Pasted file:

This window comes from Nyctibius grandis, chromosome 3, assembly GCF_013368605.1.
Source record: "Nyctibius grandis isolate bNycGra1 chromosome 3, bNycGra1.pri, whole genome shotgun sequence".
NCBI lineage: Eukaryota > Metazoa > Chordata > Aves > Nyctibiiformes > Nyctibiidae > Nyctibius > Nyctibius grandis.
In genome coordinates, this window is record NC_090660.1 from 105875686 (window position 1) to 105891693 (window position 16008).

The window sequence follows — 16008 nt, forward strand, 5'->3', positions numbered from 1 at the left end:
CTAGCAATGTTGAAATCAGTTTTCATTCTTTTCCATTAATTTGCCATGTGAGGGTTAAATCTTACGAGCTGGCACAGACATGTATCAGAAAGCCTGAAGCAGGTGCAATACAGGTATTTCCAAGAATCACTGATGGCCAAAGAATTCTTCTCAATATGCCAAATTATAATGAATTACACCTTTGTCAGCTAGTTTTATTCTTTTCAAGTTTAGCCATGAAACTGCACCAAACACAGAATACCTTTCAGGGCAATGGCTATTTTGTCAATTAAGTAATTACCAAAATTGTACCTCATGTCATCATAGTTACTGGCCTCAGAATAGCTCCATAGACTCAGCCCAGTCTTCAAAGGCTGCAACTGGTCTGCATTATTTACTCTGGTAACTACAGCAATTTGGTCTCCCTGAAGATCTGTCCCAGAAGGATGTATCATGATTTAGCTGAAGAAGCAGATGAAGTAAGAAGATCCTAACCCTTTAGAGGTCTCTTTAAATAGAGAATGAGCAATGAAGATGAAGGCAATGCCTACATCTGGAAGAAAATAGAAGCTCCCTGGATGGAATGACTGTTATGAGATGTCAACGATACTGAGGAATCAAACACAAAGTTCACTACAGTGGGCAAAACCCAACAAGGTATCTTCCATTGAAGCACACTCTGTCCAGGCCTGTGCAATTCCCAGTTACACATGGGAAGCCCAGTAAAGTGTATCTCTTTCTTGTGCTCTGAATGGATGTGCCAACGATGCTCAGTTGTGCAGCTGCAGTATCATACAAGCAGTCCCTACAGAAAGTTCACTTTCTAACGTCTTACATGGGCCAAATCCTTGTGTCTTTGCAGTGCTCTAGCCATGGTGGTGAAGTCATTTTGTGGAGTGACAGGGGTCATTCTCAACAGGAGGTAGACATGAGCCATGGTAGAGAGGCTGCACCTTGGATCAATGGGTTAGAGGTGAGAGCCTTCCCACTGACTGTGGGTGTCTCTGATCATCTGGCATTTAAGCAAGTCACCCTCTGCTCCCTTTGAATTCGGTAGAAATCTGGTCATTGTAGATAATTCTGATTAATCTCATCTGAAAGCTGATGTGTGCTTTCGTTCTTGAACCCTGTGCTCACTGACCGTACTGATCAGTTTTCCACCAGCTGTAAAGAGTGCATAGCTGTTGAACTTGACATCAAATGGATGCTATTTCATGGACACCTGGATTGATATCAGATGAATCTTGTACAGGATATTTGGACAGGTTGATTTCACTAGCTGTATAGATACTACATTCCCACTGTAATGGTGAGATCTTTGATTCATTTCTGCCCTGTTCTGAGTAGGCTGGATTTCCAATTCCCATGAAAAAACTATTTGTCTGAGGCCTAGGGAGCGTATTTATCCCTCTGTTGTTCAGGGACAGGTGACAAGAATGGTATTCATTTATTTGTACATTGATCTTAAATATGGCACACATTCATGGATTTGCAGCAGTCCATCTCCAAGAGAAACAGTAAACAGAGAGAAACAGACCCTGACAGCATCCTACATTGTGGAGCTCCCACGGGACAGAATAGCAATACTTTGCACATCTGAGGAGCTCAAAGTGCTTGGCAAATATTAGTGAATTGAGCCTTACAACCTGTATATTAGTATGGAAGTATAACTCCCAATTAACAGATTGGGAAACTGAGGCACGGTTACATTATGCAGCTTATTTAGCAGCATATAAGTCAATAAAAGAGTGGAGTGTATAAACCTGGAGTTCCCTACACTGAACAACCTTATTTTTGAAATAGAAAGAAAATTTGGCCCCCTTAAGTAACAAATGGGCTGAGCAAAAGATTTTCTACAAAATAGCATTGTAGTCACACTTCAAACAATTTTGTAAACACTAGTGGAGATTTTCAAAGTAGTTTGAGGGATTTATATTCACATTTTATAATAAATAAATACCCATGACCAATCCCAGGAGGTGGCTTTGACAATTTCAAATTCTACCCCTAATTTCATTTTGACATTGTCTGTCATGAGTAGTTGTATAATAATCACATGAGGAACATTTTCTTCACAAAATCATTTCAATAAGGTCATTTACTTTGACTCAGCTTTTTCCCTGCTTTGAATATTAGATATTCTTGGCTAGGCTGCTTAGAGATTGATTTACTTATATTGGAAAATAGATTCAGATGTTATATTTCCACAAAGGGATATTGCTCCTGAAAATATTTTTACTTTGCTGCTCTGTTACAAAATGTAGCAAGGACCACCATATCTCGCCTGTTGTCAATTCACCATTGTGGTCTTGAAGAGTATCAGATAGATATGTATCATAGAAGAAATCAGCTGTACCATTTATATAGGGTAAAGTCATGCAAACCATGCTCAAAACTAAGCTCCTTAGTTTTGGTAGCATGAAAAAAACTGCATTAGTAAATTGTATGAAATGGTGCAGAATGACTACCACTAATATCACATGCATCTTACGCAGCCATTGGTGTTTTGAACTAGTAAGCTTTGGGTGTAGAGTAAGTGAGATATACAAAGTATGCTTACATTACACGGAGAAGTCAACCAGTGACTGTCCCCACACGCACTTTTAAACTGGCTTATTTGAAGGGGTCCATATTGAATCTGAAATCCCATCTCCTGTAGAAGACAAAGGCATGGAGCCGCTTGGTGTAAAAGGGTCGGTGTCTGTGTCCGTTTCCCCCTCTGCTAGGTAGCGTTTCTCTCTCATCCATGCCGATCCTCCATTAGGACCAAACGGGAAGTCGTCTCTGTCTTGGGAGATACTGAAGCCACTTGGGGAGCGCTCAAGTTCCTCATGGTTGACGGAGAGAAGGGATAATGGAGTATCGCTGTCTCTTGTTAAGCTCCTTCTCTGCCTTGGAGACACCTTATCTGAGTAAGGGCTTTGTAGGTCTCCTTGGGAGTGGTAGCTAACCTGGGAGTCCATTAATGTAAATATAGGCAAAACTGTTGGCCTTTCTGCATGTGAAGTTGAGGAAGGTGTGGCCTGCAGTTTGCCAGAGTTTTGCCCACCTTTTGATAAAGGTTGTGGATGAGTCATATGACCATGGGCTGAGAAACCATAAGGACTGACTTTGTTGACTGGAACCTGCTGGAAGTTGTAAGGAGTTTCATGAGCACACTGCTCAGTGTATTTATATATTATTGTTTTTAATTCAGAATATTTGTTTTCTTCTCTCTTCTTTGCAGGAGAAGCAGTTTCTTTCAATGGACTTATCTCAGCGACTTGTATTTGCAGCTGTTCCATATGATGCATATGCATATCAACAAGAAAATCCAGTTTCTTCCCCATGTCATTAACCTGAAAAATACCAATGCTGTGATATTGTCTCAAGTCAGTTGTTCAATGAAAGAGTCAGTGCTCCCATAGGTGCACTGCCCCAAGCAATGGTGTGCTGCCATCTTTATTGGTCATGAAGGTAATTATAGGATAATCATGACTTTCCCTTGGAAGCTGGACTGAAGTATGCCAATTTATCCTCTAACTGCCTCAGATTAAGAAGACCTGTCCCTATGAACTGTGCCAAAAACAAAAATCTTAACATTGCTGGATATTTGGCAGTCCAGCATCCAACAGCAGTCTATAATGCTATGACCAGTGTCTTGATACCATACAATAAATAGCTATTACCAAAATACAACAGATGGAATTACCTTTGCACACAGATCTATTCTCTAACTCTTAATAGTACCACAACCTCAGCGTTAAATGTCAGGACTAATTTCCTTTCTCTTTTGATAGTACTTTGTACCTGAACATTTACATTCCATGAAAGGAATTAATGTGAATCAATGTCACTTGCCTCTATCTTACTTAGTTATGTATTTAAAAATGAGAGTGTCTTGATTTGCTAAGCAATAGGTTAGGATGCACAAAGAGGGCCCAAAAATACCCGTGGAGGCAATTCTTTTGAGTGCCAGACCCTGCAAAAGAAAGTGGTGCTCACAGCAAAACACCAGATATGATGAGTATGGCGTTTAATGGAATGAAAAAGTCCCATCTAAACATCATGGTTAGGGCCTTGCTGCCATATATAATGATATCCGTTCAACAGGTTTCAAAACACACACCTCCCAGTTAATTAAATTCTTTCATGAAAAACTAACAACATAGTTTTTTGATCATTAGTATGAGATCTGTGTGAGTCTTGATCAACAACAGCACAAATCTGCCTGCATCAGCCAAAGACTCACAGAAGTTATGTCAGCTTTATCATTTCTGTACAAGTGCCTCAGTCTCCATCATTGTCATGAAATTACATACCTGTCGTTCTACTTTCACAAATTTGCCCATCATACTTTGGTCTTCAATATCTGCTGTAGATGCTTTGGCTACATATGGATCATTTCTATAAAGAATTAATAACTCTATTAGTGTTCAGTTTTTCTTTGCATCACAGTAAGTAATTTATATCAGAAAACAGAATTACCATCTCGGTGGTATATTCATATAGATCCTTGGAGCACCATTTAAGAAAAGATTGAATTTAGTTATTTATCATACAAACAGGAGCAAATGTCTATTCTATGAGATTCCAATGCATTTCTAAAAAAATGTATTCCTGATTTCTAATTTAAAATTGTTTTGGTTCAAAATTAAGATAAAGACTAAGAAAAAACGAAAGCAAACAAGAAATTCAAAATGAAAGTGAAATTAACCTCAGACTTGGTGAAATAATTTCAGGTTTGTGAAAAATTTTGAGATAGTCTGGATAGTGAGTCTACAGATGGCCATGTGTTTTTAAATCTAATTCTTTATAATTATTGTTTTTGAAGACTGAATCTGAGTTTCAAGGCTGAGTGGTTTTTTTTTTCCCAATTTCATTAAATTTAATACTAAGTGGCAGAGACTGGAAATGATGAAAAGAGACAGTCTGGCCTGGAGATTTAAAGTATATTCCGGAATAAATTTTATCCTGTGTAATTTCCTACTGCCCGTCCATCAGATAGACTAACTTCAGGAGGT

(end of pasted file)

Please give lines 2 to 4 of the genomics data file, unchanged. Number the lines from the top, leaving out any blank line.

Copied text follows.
Source record: "Nyctibius grandis isolate bNycGra1 chromosome 3, bNycGra1.pri, whole genome shotgun sequence".
NCBI lineage: Eukaryota > Metazoa > Chordata > Aves > Nyctibiiformes > Nyctibiidae > Nyctibius > Nyctibius grandis.
In genome coordinates, this window is record NC_090660.1 from 105875686 (window position 1) to 105891693 (window position 16008).